Covid 19 coronavirus: Call to hold off general vaccine rollout with just 10 per cent of group 3 fully vaccinated

A Māori health expert is calling on the Government to “taihoa” (wait) before beginning the general vaccination rollout, with just 10 per cent of vulnerable groups currently fully vaccinated.

The numbers are even more dire for Māori, with just 7.6 per cent fully vaccinated overall, compared to the national average of 12.1 per cent.

The first cohort of group 4 – those aged 60 and over – will be invited to book their Covid-19 shots from this Wednesday.

Meanwhile just under 180,000 of the roughly 1.7 million people estimated to be in group 3 – those over 65 and vulnerable groups – or just over 10 per cent were fully vaccinated.

About 17 per cent had received at least one dose.

Māori health expert and GP Dr Rawiri McRee Jansen said it didn’t make sense to move on to the general population with group 3 so far behind.

“They need to taihoa. Supply was challenging for a while and they needed to build up capacity before being able to ramp up.

“I think they could wait a week or two to really reach out and boost the numbers in those vulnerable groups.

“I think it is political, about being able to deliver on their earlier assertions about how the rollout would progress.”

Jansen quit the Government’s expert immunisation advisory group in April, saying he considered it an “overwhelming failure” on his part and the Government’s the vaccine rollout did not prioritise Māori below 65.

Despite expert advice, the Government rejected a recommendation to prioritise vaccinating Māori and Pasifika aged 50 and over, instead keeping the age group priority group at 65 and over for everyone. There are an estimated 160,000 Māori and Pasifika aged between 50 and 64.

With people returning over the next seven days from Australia, experiencing outbreaks of the Delta variant, and even ships arriving with Covid-19 on board, Jansen said there was a “very real” chance of an outbreak here.

“I am very concerned. There are no experts who say there will not be another outbreak, and the worst time we could have another outbreak is now with the vaccination only reaching a small minority of the most vulnerable.”

The Government had set the group 4 rollout start date as “from July” back in March.

The Health Ministry was accused in May of quietly changing the timeline from “from July” to “from the end of July”, without publicising the change.

It was criticised again when the wording for group 4 was changed from “being vaccinated from 28 July” to “they will be able to book their vaccinations from 28 July”.

National’s Covid-19 spokesman Chris Bishop too said the Government should hold off on the general rollout to boost rates for vulnerable groups.

“I just want to see jabs in arms but I also want to make sure those who are more vulnerable to Covid-19 get the vacccine first. At the moment the balance is not right. If it takes a delay of two to three weeks then so be it.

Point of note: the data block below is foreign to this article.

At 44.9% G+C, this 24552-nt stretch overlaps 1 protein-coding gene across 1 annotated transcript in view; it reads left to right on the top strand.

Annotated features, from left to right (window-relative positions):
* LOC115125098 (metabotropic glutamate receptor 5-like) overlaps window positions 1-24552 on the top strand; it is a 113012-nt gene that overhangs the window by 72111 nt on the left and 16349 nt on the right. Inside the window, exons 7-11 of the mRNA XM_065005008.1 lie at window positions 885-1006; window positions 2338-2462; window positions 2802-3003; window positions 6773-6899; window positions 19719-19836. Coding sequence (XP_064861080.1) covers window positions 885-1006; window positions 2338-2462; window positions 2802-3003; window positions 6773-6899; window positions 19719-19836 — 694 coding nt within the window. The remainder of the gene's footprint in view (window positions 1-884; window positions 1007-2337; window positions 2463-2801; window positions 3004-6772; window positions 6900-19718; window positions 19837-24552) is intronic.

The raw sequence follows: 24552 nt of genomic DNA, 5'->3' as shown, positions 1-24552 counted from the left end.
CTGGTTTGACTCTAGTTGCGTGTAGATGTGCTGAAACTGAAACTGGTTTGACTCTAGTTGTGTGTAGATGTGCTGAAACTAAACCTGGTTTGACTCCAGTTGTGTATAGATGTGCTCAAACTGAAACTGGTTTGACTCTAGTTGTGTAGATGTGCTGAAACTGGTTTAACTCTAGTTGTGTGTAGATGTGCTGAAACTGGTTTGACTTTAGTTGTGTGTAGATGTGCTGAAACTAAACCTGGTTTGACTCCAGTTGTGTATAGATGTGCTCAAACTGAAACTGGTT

“But I think it is pretty clear the Government is determined to stick to that timeline given it has already changed the date on multiple occasions.”

Bishop said the looming threat of Delta made vaccinating the vulnerable quickly all the more important.

“I have been very worried for a long time about Delta. The best protection is vaccinationand the simple reality is we are the slowest in the western world and that puts us at risk.”

University of Auckland vaccinologist professor Associate Professor Helen Petousis-Harris said the low rates for group 3 were “concerning”, but she was not sure pausing the general rollout would help.

The rollout was quite uneven across the country, meaning some areas had more capacity to get started than others.

Many in group 3 – including herself – did not even realise they were in that group.

The key would be in communication between the Ministry of Health, district health boards, and health providers, she said.

“I think the focus needs to be better on identifying those who need to be vaccinated and reaching out to them, rather than necessarily pausing group 4 as in reality the goal is to get as much vaccinated as possible.”

Prime Minister Jacinda Ardern told RNZ the proportion of those in group 3 vaccinated varied between district health boards, and that the group vaccinations could be done concurrently.

“No-one is going to miss out.”

She said this was not about saving face because the Government had already committed to this date.

“This is always the point at which we said our programme would be ramping up.”

“We had a million doses delivered in July, the next month [it will be] 1.5 million. We need to continue to book people through the system so we can keep scaling up our programme which is why we continue to roll through those groups.”

Ministry of Health Covid-19 vaccination programme’s Astrid Koornneef said they expected group 3 vaccinations to increase significantly in the weeks ahead.

Currently there were more than 835,000 scheduled bookings in Book My Vaccine, the national booking system, and a significant proportion of these would be for group 3, Koornneef said.

“Based on the volume of bookings in the system, and our plan to administer up to 250,000-300,000 doses a week, we expect the group 3 numbers will increase significantly in the weeks ahead.”

Most of the group 4 bookings from Wednesday would come in after those already booked in group 3, he said.

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